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Western Heritage

Faculty

  • John Isham

    Director, Western Heritage Program; Associate Professor of Communication and Digital Media, Modern Languages, and Great Ideas

    Professor John Isham came to Carthage in 2007 from Columbia University, where he was a Core Lecturer in Literature Humanities. He teaches courses in agony and euphoria in Russian literature and Western Heritage. 

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  • Seemee Ali

    Associate Professor of Great Ideas and English

    Professor Seemee Ali teaches courses in the interdisciplinary Great Ideas Program and English Department. Since joining the Carthage faculty in 2008, she has taught classes on Homer, Dante, William Faulkner, and Salman Rushdie, in addition to leading study tours in Rome to study the philosophic and literary dimensions of Shakespeare’s Roman plays. 

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  • Kristen Drahos

    Post-Doctoral Fellow in Western Heritage

    Kristen Drahos is a post-doctoral fellow in Western Heritage. In the course of her training in Systematic Theology, she earned her B.A., M.T.S., and Ph.D. from the University of Notre Dame. Her current projects explore apocalyptic theology, the role of doubt in the life of faith, and kenotic cruciformity.

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  • Annette Duncan

    Assistant Professor of English

    Professor Annette Duncan earned her B.A. from Evangel College and M.A. from the University of Nebraska. She teaches American Literary Traditions and Methods and Materials of Teaching English.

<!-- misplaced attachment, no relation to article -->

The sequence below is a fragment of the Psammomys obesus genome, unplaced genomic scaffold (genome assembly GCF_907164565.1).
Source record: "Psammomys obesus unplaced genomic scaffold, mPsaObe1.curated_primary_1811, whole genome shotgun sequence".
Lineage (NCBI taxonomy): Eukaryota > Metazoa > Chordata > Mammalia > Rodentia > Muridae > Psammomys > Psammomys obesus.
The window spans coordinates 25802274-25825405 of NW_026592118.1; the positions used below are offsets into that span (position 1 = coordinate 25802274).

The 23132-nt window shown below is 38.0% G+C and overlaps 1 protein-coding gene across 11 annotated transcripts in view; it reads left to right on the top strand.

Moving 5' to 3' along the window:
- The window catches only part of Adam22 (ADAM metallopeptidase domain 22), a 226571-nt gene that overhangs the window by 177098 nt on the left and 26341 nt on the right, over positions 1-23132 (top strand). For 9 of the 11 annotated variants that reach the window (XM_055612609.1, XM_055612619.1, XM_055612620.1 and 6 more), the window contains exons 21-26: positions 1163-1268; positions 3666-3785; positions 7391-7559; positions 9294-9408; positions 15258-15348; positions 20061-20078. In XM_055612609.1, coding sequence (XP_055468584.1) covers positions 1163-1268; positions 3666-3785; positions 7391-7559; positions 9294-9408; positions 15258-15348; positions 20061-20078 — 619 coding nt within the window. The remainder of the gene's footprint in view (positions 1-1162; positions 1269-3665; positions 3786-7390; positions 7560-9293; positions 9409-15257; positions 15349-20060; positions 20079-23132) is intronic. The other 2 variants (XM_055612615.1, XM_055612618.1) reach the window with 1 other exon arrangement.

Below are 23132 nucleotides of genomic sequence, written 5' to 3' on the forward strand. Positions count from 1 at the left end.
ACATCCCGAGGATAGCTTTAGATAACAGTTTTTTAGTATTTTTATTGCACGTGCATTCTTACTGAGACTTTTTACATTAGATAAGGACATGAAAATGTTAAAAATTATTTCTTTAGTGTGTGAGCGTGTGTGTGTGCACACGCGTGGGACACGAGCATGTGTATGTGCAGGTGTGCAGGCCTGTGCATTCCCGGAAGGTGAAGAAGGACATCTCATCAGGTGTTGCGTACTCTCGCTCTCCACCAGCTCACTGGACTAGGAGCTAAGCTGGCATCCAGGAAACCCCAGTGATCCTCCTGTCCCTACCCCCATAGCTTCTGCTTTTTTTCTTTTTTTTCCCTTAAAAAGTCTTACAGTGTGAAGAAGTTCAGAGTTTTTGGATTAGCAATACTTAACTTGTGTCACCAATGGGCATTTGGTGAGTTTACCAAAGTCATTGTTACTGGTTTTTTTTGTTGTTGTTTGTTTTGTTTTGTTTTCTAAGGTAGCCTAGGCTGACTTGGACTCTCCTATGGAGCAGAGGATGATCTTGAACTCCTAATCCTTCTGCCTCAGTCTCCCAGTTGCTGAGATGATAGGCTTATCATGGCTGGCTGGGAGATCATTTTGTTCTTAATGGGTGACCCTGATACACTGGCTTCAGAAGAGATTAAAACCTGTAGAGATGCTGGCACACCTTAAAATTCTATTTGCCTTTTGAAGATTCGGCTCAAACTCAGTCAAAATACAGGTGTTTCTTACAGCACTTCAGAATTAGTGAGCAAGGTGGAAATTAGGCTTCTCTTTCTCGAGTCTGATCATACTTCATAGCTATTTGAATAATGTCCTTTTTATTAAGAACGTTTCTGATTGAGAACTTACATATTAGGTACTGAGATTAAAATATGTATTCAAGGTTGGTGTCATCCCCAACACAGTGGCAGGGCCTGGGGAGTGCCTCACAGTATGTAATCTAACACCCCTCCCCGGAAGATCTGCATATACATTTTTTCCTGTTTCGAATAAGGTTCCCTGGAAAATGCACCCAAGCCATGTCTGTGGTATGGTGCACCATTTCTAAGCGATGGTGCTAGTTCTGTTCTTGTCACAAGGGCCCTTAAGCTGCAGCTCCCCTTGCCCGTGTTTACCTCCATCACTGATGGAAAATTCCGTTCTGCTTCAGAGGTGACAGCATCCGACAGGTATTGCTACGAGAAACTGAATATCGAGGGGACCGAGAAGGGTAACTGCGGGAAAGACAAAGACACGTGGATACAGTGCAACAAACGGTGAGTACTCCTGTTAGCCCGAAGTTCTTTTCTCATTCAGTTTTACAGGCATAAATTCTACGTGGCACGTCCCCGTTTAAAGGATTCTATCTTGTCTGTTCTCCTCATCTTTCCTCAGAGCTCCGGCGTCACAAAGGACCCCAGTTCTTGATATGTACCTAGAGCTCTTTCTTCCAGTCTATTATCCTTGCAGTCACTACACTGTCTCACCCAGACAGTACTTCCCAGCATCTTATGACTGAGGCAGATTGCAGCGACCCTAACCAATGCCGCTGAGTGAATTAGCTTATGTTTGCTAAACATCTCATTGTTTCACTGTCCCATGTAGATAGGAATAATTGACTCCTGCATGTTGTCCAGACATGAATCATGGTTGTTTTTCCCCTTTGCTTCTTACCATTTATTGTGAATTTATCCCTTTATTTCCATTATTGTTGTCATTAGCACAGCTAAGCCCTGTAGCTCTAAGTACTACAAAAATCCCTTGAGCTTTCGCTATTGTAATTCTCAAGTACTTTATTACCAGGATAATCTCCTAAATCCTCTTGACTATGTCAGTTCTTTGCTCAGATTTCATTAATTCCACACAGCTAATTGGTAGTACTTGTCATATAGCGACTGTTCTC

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  • Virginia Emery

    Post-Doctoral Fellow in Western Heritage

    An egyptologist by training, Virginia Emery is a Post-Doctoral Fellow in Western Heritage.  She holds a B.A., M.A., and Ph.D. from the University of Chicago and joined Carthage from the American University in Dubai. Her research centers on the physical and social structures of ancient Egyptian palaces, combining archaeological and textual material to analyze the diachronic development of palace architecture and court culture. 

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  • Richard Heitman

    Associate Professor of Philosophy, Classics, and Great Ideas

    Professor Richard Heitman teaches courses in philosophy and the writings of Socrates, Homer, Herodotus, and Thucydides. He has written for two scholarly publications and has been selected three times as a participant in the National Endowment for the Humanities summer seminars.

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  • Paul Kirkland

    Associate Professor of Political Science and Great Ideas

    Prof. Paul Kirkland specializes in the study of political philosophy. He earned a B.A. in politics from Ursinus College in 1994, a master’s in political science from Fordham University in 1997, and a Ph.D. in political science from Fordham in 2002, and his book, Nietzsche’s Noble Aims: Affirming LIfe, Confronting Modernity was published in 2009 by Lexington Press.

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  • Christopher Lynch

    Professor of Political Science and Great Ideas

    Prof. Lynch teaches courses in political theory and western heritage. He has published articles in Hebraic Political StudiesHistory of Political Thought, and Review of Politics, and reviews in Perspectives on Politics, Review of Politics and the Weekly Standard.

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  • Michael McShane

    Associate Professor of Philosophy and Great Ideas

    Michael McShane earned a B.A. in philosophy and mathematics from St. John’s College in Annapolis, Maryland. He earned a master’s degree in 1992 and a Ph.D. in 2000 from the University of Pennsylvania, where his dissertation discussed Plotinus’ critique of discursive rationality.

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  • Thomas Powers

    Associate Professor of Political Science and Great Ideas